Directed by Christopher Nolan
Written by Hillary Seitz
Christopher Nolan is a director that has made a huge impact not only in film over the past decade, but on popular culture. Everybody knows him for successfully rebooting the Batman series, which has drawn millions and, in fact, over a billion dollars worldwide. His style is slick and his vision is imaginative, which could best be exemplified with his 2010 film Inception. But before his massive success of the late 2000s, Nolan was a director to be reckoned with already, a name to watch. With 2000s Memento and this film, a remake of a Norwegian film of the same name, Nolan was already well on his way to making a name for himself.
And he attracted a couple big stars for his particular project, Al Pacino and Robin Williams. Pacino plays Los Angeles police detective Will Dormer, who has been sent to small town Alaska along with his partner (Martin Donovan) to solve a mysterious murder of a young girl. He is met there by a young, fresh out of the academy police officer (Hilary Swank), who guides him around the case. But when a break is made in the case, the suspect escapes in the cover of a fog and Dormer mistakenly shoots his partner, which sets him off into a downward spiral of trying to cover it up for fear of Internal Affairs and for the paranoia of the insomnia that comes from 24 hours of light in the picturesque Alaskan summer. Dormer takes local crime author Walter Finch (Williams) with him to help spin the mystery.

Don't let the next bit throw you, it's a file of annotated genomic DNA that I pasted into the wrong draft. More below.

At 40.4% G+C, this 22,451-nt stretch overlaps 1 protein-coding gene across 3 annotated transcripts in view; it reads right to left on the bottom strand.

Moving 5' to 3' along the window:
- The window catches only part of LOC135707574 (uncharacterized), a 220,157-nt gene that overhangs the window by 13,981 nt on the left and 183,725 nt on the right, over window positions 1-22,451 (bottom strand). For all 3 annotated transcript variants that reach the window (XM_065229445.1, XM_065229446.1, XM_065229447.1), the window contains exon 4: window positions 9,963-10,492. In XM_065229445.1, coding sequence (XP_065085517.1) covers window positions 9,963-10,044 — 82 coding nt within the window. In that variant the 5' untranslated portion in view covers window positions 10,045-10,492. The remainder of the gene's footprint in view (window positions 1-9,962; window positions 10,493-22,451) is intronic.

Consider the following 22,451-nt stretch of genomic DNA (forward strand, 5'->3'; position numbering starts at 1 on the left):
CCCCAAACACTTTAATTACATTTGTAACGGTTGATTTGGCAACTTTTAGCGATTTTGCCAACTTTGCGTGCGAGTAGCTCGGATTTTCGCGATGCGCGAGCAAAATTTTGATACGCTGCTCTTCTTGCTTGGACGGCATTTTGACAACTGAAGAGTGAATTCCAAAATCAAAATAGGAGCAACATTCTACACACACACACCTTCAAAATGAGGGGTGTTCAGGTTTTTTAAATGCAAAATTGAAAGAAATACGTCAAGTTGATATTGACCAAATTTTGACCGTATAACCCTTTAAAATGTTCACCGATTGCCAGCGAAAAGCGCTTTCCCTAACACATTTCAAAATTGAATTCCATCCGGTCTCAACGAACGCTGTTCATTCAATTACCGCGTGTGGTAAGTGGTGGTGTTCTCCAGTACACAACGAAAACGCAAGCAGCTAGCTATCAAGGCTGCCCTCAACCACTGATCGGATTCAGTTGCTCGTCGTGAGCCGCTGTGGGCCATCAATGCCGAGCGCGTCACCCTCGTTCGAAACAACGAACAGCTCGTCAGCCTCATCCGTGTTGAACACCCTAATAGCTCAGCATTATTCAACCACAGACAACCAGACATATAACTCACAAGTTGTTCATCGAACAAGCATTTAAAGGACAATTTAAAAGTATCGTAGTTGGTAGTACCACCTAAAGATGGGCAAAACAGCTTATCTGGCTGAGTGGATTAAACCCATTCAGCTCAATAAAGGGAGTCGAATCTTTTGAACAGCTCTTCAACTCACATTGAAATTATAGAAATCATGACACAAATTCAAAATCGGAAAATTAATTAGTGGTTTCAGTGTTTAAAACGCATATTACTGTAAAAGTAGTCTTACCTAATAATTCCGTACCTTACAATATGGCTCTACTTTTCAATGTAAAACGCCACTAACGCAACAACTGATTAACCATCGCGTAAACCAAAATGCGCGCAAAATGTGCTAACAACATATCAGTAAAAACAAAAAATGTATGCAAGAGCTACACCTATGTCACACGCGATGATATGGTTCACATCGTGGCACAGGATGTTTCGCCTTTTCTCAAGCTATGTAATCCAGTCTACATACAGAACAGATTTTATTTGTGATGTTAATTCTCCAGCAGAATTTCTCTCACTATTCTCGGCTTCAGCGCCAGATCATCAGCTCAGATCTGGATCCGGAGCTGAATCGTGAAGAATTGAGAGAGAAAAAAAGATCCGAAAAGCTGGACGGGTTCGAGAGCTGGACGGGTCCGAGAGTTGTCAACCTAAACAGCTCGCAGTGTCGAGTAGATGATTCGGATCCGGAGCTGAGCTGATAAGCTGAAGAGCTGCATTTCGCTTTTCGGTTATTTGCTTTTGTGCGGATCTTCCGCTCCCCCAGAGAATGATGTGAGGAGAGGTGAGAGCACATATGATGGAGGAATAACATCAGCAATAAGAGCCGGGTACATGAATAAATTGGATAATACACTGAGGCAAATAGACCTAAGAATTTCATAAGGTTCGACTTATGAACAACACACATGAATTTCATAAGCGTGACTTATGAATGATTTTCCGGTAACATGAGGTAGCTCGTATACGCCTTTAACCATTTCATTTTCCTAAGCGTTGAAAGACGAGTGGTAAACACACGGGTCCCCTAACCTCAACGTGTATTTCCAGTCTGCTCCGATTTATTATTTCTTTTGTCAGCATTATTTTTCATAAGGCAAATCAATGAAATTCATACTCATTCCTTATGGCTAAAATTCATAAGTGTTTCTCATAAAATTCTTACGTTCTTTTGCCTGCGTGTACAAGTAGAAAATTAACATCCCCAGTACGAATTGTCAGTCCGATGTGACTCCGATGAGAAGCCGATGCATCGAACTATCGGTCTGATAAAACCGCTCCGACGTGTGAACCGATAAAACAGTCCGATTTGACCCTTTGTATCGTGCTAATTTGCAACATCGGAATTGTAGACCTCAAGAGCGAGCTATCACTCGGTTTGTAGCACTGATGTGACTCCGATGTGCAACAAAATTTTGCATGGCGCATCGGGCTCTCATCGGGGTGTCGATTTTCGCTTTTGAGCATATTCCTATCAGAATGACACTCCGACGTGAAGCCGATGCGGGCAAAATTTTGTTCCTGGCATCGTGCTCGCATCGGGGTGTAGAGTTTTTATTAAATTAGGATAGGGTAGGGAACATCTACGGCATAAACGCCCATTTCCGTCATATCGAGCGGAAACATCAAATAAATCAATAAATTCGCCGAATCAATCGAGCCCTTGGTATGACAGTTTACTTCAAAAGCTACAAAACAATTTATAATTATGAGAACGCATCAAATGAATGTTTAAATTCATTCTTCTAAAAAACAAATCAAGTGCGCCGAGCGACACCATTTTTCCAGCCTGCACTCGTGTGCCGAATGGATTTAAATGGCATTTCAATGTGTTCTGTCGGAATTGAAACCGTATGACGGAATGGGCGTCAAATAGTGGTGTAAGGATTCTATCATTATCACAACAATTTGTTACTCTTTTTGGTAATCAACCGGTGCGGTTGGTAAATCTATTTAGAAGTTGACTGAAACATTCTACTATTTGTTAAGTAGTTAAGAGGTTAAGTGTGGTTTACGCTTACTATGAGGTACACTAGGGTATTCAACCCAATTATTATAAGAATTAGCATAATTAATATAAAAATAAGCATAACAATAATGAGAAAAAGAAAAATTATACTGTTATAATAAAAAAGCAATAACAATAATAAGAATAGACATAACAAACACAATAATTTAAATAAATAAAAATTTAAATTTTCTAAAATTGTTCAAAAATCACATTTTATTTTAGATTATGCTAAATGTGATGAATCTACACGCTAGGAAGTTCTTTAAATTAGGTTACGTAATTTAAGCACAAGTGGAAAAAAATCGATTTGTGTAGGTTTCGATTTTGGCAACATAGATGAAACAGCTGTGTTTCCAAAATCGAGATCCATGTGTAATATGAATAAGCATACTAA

Immediately the film struck with its sense of mood and setting, which was well sustained throughout the film. When it comes to crime mysteries, one mostly thinks of night time murders and dark back alley dealings, but what happens when you change that setting to a town that never gets dark? The 24 hour light is a great place to set a film like this, along with it being an innocent, remote Alaskan town. Nobody is evil enough to have done it, so nobody is a suspect, but someone must be guilty. Perhaps what is most surprising is how the film is more about solving the mystery around Detective Dormer than it is about solving the murder of the young girl, and casting Pacino in that lead role is a strong choice.
Pacino, like a lot of his work, is big enough to make a scene anywhere he goes. But he is also accomplished enough to play some really nice understated scenes, like the one near the end with the lodge manager, played by Maura Tierney. It is also nice to see Robin Williams in a role that makes him out as the bad guy. It goes against the grain of what he has been known for. It is like when Tom Hanks went bad for his 2002 role in Road to Perdition. I have always been a fan of Hilary Swank as well and she is solid as the young cop. Nicky Katt as the local police detective gives a good performance as well, but this is really Pacino’s movie to be had. His character gets all the attention and development while everyone else, even Williams’ Finch is shallow and there to serve the story of Will Dormer. But this is less of a problem when Dormer’s story is as interesting as it is.
But I keep going back to the mood and setting. The scene in the fog is the perfect example of how this film secretly grips you and does not really let you go until the final scene. You can see just far enough ahead of you to make out what is in front of you, but not far enough to be able to tell how it will end up. You see things, hear things that may not be there, or not from where you think they are. Left as an island, on your own, awake in a town with no darkness at its darkest hour, You can’t help but make some questionable decisions, even if they are done with the right intentions. The film is not perfect, and it is nowhere as big and ambitious as Nolan’s more recent films, but it proves Nolan as a filmmaker with a vision and a direction. Insomnia is a good movie, an exciting and tense thriller whose mood is complimented so well by its setting.